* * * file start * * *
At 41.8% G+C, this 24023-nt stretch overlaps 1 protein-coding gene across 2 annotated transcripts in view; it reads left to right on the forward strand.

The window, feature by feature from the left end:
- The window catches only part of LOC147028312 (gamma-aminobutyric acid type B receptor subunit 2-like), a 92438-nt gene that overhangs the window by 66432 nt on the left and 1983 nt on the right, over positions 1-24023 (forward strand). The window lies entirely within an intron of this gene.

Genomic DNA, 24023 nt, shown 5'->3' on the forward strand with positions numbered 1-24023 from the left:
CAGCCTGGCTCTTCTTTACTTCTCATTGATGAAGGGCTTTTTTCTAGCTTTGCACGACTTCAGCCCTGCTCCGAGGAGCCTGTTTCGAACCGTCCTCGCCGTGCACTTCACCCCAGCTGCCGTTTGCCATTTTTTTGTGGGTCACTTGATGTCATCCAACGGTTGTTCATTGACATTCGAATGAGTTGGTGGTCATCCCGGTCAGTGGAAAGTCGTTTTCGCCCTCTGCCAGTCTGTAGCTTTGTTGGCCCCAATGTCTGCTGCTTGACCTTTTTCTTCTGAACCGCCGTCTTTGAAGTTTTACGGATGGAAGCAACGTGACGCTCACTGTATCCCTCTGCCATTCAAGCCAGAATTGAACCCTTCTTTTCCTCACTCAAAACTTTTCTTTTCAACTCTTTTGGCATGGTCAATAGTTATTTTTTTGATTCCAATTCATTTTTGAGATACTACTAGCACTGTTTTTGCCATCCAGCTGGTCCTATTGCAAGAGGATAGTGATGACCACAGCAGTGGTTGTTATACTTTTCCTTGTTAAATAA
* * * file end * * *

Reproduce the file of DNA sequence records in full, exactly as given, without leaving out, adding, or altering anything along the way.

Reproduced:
At 41.8% G+C, this 24023-nt stretch overlaps 1 protein-coding gene across 2 annotated transcripts in view; it reads left to right on the forward strand.

The window, feature by feature from the left end:
- The window catches only part of LOC147028312 (gamma-aminobutyric acid type B receptor subunit 2-like), a 92438-nt gene that overhangs the window by 66432 nt on the left and 1983 nt on the right, over positions 1-24023 (forward strand). The window lies entirely within an intron of this gene.

Genomic DNA, 24023 nt, shown 5'->3' on the forward strand with positions numbered 1-24023 from the left:
CAGCCTGGCTCTTCTTTACTTCTCATTGATGAAGGGCTTTTTTCTAGCTTTGCACGACTTCAGCCCTGCTCCGAGGAGCCTGTTTCGAACCGTCCTCGCCGTGCACTTCACCCCAGCTGCCGTTTGCCATTTTTTTGTGGGTCACTTGATGTCATCCAACGGTTGTTCATTGACATTCGAATGAGTTGGTGGTCATCCCGGTCAGTGGAAAGTCGTTTTCGCCCTCTGCCAGTCTGTAGCTTTGTTGGCCCCAATGTCTGCTGCTTGACCTTTTTCTTCTGAACCGCCGTCTTTGAAGTTTTACGGATGGAAGCAACGTGACGCTCACTGTATCCCTCTGCCATTCAAGCCAGAATTGAACCCTTCTTTTCCTCACTCAAAACTTTTCTTTTCAACTCTTTTGGCATGGTCAATAGTTATTTTTTTGATTCCAATTCATTTTTGAGATACTACTAGCACTGTTTTTGCCATCCAGCTGGTCCTATTGCAAGAGGATAGTGATGACCACAGCAGTGGTTGTTATACTTTTCCTTGTTAAATAA